Driving The Inverting Input

A more interesting result may be achieved by bringing a transformer-coupled input into the inverting terminal of the op-amp input (Fig. 3). The transformer in the circuit retains the 1:2 turns ratio, but now R2 is both the gain and termination impedance. The V– node of the op amp is at virtual ground, so R2 = 200 Ω will both input-refer to look like 50 Ω on the input side of the 1:2 turns ratio transformer and combine with the 1-kΩ feedback resistance to provide a signal gain of –5 V/V.

Now, on the V+ node, there is no resistor or noninverting-input bias-current noise. But even more usefully, consider the reduction in gain for the op amp’s input voltage noise to the output.

Looking at the noninverting gain, the output sees both the R2 + n2RS (actually 2*R2) as a gain element. Thus, the noise gain has been reduced to 3.5 V/V, while the signal gain is now –10 V/V overall. If the signal inversion is an issue, the transformer can be connected to invert, providing a net noninverting path. Equation 6 provides NF3 for this configuration:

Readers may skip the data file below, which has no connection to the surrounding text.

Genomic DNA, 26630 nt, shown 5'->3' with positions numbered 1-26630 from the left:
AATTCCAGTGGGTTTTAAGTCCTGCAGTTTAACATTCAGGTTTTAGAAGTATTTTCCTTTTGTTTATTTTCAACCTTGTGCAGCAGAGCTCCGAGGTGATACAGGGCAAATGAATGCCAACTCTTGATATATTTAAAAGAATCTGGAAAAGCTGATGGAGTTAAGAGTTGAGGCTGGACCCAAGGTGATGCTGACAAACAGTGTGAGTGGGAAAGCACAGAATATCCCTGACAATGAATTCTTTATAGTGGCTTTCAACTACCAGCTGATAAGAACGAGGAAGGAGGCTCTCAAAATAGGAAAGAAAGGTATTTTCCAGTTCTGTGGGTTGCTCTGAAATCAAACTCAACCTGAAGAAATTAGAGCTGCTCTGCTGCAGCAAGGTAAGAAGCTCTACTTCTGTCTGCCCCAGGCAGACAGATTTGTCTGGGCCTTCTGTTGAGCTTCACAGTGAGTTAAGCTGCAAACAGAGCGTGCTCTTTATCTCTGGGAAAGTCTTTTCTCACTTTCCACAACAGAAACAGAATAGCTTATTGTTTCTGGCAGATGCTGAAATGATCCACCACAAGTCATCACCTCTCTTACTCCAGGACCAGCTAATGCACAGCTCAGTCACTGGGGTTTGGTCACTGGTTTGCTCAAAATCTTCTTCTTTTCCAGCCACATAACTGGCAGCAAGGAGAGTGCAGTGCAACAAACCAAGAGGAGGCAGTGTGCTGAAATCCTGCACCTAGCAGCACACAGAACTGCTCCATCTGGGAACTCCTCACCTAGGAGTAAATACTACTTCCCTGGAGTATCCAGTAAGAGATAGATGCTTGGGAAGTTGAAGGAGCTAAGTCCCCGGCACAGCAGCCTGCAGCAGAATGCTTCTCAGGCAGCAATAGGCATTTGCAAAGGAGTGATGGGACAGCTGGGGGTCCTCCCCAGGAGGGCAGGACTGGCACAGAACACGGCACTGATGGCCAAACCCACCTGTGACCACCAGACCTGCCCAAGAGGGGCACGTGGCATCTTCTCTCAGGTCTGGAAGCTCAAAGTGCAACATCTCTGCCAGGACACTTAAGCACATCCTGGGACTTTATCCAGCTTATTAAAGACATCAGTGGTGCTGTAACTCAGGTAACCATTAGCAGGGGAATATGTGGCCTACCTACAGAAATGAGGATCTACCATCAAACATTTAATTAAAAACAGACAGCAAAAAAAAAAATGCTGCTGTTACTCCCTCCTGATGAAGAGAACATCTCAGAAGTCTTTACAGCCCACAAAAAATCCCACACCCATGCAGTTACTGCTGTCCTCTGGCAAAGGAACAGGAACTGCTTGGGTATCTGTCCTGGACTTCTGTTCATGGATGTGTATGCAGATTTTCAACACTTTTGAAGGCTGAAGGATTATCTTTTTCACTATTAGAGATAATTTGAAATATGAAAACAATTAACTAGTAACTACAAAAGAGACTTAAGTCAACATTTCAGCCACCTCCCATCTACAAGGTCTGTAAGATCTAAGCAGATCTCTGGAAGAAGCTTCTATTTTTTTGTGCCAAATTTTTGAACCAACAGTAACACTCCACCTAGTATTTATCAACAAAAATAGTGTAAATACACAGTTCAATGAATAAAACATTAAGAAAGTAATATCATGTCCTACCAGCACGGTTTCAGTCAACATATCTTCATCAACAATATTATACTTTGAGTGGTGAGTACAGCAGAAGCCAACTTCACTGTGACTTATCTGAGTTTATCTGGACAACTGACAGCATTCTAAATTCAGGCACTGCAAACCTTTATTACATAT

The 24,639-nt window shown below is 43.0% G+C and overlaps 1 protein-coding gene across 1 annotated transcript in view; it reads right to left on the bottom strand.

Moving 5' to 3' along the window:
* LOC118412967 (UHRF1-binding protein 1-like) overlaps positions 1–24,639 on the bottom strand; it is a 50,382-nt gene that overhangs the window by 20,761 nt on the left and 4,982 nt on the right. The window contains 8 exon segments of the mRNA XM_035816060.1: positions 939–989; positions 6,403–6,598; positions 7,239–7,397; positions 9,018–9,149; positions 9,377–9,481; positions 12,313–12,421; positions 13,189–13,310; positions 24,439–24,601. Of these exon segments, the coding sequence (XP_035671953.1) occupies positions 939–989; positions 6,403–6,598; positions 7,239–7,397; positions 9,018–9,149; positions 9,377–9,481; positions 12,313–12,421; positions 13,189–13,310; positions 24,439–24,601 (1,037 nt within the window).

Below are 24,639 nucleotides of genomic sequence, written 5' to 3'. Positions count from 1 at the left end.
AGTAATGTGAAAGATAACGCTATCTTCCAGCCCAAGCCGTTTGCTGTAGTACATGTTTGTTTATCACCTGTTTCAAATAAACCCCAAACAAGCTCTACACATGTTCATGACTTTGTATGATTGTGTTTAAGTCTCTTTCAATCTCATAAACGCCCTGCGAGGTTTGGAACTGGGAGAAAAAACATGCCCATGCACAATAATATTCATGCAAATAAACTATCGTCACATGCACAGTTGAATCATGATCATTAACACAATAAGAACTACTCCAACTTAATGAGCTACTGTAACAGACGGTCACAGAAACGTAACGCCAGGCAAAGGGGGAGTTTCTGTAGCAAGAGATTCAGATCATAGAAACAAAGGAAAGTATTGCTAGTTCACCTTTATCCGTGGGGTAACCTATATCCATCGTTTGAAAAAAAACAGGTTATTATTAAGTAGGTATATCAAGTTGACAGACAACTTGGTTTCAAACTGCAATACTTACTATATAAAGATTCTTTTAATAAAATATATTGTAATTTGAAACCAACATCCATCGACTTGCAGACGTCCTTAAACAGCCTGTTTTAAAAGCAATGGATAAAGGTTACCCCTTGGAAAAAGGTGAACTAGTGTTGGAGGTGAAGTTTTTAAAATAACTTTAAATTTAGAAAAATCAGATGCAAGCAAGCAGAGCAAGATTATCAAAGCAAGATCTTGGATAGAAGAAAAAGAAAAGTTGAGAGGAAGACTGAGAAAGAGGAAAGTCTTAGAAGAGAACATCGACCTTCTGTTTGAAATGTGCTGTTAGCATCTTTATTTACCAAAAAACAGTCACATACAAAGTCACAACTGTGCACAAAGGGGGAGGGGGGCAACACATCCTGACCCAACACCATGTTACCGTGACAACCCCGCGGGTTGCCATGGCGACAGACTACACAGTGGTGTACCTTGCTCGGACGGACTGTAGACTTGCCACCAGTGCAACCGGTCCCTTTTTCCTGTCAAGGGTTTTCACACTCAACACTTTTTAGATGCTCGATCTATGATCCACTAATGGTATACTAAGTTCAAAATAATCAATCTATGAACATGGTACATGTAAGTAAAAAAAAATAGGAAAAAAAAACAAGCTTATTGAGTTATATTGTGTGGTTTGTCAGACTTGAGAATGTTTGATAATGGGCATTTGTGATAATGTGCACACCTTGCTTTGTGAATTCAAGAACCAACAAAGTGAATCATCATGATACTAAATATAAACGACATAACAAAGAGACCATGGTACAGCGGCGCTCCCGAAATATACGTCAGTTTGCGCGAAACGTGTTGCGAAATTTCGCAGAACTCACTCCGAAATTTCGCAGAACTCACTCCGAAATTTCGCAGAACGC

In the equation, Av– = Rf/R2 in Figure 3 and the ii term is the inverting current noise. (Use only gain magnitudes in the NF equations.) This expression can also lead to an optimum turns ratio equation:

One drawback to this approach is that the Rf is now completely constrained by the RS, turns ratio, and target gain, which is why it no longer shows up in Equation 6. Putting in the ISL55190 characteristics for the “n” = 2 target gain of –10 V/V gives an NF3 of 6.99 dB—basically identical in this case to putting the transformer on the V+ node. The 3.5-V/V noise gain should extend the frequency before the loop gain drops to zero out to 328 MHz, providing a loop gain greater than 12 dB through 82 MHz.  This relatively low noise gain for the decompensated ISL55190 is compensated by the 0.8pF feedback and 4pF capacitor ground on the inverting node in Figure 3 (ref. 1).